To the best of our knowledge, concomitant effects of exercise training and medicinal nanoparticles, particularly Nanocurcumin on DOX-induced toxicity in the liver are still unknown. Furthermore, so far, no effective and clinically applicable treatment is yet discovered to prevent DOX-induced hepatic damage in aging. Hence, in the present study we asked for exploring the role of Lipid peroxidation (MDA), antioxidants enzymes such as super oxide dismutase (SOD) and Apoptosis Inducing Factor (AIF), as well as the apoptotic marker in DOX-induced hepatotoxicity in aging induced by D-gal. In addition, we sought to evaluate the possible protective effects of regular Treadmill Runningin combination with Nanocurcumin supplementation against DOX-induced oxidative stress and apoptosis signaling, simultaneously in aging model rat liver.

 Material and Method

Experimental design and laboratory environment

This experimental study was done in Faculty of Physical Education and Sport Sciences, Department of Sport Physiology, University of Mazandaran, Babolsar, Iran. This study was approved by department of physiology, university of Mazandaran were performed according to guiding procedures in the care and use of animals, prepared by the Council of the American Physiological Society. The experiments were carried out with fifty-six Wistar male rats, (10-weeks-old, initially weighing 26636.63 g), which were obtained from the laboratory of animal bearing and multiplying at the Pasture institute of Iran. Rats were housed in standard cages of polycarbonate (20 × 15 × 15 cm), made at the Pasture institute of Iran, in a large air conditioned room with a controlled temperature of 22  2°C, light dark cycles of 12: 12 h and humidity of 50 ± 5%. They were given standard rat chow (Pars Institute for animals and poultry) and water ad libitum. The rats were observed daily and body weights were recorded weekly.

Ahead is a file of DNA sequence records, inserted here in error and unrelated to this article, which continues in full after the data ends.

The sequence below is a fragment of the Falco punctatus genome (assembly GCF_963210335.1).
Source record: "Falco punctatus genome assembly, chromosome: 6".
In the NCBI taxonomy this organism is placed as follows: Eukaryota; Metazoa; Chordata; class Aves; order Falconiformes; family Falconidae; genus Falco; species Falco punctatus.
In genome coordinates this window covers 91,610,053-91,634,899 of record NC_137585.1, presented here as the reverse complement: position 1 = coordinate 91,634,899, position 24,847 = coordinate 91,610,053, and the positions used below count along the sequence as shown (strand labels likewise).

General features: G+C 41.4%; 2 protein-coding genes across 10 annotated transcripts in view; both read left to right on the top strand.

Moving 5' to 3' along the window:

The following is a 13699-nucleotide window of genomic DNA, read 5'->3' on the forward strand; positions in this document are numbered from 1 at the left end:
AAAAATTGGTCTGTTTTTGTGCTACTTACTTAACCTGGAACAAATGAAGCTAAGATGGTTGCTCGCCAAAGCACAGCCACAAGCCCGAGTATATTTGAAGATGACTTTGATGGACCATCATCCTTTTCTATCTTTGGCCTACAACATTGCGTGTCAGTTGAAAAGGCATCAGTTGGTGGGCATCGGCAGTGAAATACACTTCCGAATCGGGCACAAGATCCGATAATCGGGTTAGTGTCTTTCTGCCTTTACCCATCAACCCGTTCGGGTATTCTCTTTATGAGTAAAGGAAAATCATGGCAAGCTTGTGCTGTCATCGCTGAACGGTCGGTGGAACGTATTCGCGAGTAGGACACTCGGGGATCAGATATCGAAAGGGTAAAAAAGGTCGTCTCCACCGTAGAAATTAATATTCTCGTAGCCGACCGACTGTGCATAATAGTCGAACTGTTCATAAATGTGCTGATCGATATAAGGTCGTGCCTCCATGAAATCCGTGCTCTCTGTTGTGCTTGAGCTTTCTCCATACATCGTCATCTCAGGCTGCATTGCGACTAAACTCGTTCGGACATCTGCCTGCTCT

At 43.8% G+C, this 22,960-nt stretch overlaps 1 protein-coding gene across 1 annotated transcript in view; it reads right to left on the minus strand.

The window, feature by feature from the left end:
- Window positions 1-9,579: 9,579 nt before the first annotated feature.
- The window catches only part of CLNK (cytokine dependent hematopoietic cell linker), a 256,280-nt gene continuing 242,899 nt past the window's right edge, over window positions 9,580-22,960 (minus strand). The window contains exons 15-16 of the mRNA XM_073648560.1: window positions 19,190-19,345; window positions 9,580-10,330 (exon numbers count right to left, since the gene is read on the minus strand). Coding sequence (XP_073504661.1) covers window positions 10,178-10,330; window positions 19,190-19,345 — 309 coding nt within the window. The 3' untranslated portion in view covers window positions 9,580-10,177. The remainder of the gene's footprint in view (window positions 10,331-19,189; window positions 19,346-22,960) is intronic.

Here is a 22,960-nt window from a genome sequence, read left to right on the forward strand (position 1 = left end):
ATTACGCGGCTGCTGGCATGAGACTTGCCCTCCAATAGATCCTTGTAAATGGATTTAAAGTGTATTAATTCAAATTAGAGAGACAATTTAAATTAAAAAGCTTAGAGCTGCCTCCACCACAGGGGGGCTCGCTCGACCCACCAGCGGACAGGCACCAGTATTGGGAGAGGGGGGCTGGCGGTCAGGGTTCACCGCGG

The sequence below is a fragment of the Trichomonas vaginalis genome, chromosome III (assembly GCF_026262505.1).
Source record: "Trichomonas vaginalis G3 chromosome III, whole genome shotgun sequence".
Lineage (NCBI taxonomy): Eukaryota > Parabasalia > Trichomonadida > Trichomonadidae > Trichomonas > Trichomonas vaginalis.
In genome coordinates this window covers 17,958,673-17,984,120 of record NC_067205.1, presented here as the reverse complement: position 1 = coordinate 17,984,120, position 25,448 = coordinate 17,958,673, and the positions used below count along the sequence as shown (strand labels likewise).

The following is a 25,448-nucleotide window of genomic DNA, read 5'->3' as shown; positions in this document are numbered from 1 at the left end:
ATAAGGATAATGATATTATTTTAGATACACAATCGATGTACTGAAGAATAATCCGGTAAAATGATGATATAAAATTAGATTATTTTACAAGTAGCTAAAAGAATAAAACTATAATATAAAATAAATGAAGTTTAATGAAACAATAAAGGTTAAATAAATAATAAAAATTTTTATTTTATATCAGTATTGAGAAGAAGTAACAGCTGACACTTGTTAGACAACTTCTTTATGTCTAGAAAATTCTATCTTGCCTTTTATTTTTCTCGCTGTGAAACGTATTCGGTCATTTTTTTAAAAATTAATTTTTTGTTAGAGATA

Materials

D-gal was purchased from Sigma-Aldrich Co. (St. Louis, MO, USA). Doxorubicin hydrochloride was purchased from Pfizer Co., Australia. Nanocurcumin were obtained from ExirNano Sina Co., Iran. Enzyme-Linked Immunosorbent Assay (ELISA) kits; Malondialdehyde (MDA), Colorimetric, ZellBio GmbH, Ulm, Germany Sensitivity: 0.1 µM. Super Oxide Dismutase activity, Colorimetric, ZellBio GmbH, Ulm, Germany, Sensitivity: 1 U/ml and Rat Apoptosis inducing factor, ELISA, ZellBio GmbH, Ulm, Germany, Intraassay CV% : 3.3, Sensitivity: 1 ng/ml.

Familiarization and Subjects classification

Animals were habituated to new condition for two week. Then, theywere adapted to the treadmill by running for 5 days. The familiarization protocol was designed as once a day for 5-10 min/session at a speed of 5-8 m/min at a slope of 0 degree. At the rear of the lines, an electric grid provided a stimulus for running. An electric stimulus (30 V and 0.5 A) was manually turned on for less than 2 s when the animals stayed on the electric grid for longer than 10 s. Rats quickly learned to stay on the belt and avoid shock. Following this familiarization period, all subjects were randomly assigned into seven groups of eight rats each (see fig 1). The groups were defined as follows: